An interesting collection anyway (add an half star at least), but first of all buy "UK Night After Night"!!

Review by Atavachron
SPECIAL COLLABORATOR Honorary Collaborator
4 stars For a band that made a mere two studio records, U.K. left an impressive impact on prog rock and its listeners, and is still mentioned in the same breath with monsters such as ELP and Gentle Giant. In their time, the band's uniquely cold, streamlined sound was a fresh take on the more organic sounds of Yes and Tull, and dared to push the technological envelope with synthetic eccentricities and cyber-prog cool. Though the group's other live release - the flat and flavorless 'Night After Night' - is more popular, this captures four A-list players during a brief and shining moment just before prog's demise and is a far superior (if less clean) performance.

And as with all good live albums, we get to peek into the true nature of a band and observe the naked reality of a live performance with all its potential pitfalls, miscues, flubbed notes and fumbled moments. We hear this on 'Alaska', a good keyboard-based track that gives the band a chance to warm-up, Eddie Jobson's electric violin coming through nicely, Bruford unshakable, somehow keeping the complex music together with John Wetton's bass. 'Time to Kill' plinks open and allows Allan Holdsworth to finally break through, and features some treacherous passages pulled-off gracefully by the boys. The infectiously odd meters of 'The Only Thing She Needs' are fun, showing off the act's robo-jazz syncopation, Wetton's heavy thudding and quite competent singing. By now they're in the swing of it and things are moving well, and we're treated to a sparkling solo from Holdsworth and some of Jobson's sweet piano. The giant 'Carrying No Cross', a huge, burdensome piece to recreate, is attempted with mixed results, missing Jobson's spectacular piano break and replaced by a lengthy but good space-jazz jam. The reflective 'Thirty Years' has Wetton's typically thick lyrics, saved by bubblegum videogame blurps and some killer riffs. The evening's highlights have to be 'In the Dead of Night' with death-defying showmanship, mistakes and all, and the killer 'Cesar's Palace Blues'.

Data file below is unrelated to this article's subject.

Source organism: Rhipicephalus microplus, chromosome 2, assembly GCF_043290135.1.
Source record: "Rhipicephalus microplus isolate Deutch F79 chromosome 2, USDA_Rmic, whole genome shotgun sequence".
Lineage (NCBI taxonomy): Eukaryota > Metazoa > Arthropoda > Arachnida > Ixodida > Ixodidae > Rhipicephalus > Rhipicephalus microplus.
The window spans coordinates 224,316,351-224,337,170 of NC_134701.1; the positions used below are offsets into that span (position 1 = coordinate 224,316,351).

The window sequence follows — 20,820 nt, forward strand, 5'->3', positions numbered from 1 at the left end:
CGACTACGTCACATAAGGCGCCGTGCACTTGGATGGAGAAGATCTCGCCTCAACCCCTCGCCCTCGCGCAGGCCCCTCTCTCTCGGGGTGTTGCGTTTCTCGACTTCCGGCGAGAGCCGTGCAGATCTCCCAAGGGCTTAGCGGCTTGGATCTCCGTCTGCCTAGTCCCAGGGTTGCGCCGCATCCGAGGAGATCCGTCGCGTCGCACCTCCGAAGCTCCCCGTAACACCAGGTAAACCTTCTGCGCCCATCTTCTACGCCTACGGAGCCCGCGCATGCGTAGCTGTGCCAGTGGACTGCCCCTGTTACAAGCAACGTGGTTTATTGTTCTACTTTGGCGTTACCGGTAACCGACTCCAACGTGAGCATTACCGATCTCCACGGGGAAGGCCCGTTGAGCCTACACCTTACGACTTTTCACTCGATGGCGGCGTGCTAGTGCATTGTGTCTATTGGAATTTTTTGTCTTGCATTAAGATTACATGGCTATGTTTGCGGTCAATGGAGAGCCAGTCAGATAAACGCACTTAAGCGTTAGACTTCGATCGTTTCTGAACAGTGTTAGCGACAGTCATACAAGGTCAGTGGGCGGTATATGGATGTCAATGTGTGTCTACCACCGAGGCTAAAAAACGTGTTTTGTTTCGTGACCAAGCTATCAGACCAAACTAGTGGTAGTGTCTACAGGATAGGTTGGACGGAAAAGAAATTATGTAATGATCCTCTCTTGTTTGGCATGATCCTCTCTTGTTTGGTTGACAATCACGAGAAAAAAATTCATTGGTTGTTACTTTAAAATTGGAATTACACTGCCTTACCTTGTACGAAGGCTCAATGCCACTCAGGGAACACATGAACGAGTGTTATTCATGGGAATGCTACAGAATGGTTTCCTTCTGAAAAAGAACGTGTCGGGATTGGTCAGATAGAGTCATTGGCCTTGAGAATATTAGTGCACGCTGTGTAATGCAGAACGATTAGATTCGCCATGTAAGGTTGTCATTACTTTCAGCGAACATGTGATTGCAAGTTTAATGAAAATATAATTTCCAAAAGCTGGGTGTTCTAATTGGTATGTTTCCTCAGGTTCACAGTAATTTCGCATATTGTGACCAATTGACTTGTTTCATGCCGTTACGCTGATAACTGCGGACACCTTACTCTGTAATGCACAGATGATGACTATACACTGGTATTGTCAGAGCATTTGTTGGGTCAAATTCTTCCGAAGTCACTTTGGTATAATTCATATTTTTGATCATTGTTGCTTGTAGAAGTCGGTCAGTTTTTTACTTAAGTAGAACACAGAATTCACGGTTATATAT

By far the better of their official live issues... a great glimpse of this band unadorned by studio trickery, and at how music is constructed and reproduced.

Review by Marty McFly
SPECIAL COLLABORATOR Honorary Collaborator
4 stars My first experience with this interesting band and I have to say, I was expecting a lot, after all these words I've heard (bad side of this "boasting", flattering and admiring stuff), but (clap- clap), I've received it. I was right about it. Maybe the correct procedure should be to listen studio albums first, but order of some things you just can't change.

Music here is progressive, that's for sure. It's something new, even they were just few years before Asia (you know, one same member, similar bands) and when you put these bands on contrast it's breathtaking. It's like doing things right and wrong, even they're the same people. To have one project for being progressive and second just for money in AOR way (actually it can also be Arena Oriented Rock). But these things aren't true here.

Quality of sound is better average, I would be happiest in case that I wouldn't find out that it's live version, but never mind it, there are more important things to value. Performance for example is one of these responsible. These gentlemen are doing their best. But there are things I don't agree with. Like some strange melodies, don't fitting me to overall symphonic composition. But after all, it's not so bad. Just am not enjoying it so much for masterpiecy rating.


Latest members reviews

4 stars Similar to other "Concert Classics" recordings near the end of the 1970's, this one starts out with some mix problems on the first track, that are soon fixed for the rest of the cd. This should in no way deter you from purchasing this cd; it's VERY enjoyable. This is the only place where you'll f ... (read more)

Report this review (#2441953) | Posted by Squire Jaco | Thursday, August 27, 2020 | Review Permanlink

Post a review of UK "Concert Classics Vol. 4 "

You must be a forum member to post a review, please register here if you are not.


As a registered member (register here if not), you can post rating/reviews (& edit later), comments reviews and submit new albums.

You are not logged, please complete authentication before continuing (use forum credentials).

Forum user
Forum password

Copyright Prog Archives, All rights reserved. | Legal Notice | Privacy Policy | Advertise | RSS + syndications

Other sites in the MAC network: — jazz music reviews and archives | — metal music reviews and archives

Donate monthly and keep PA fast-loading and ad-free forever.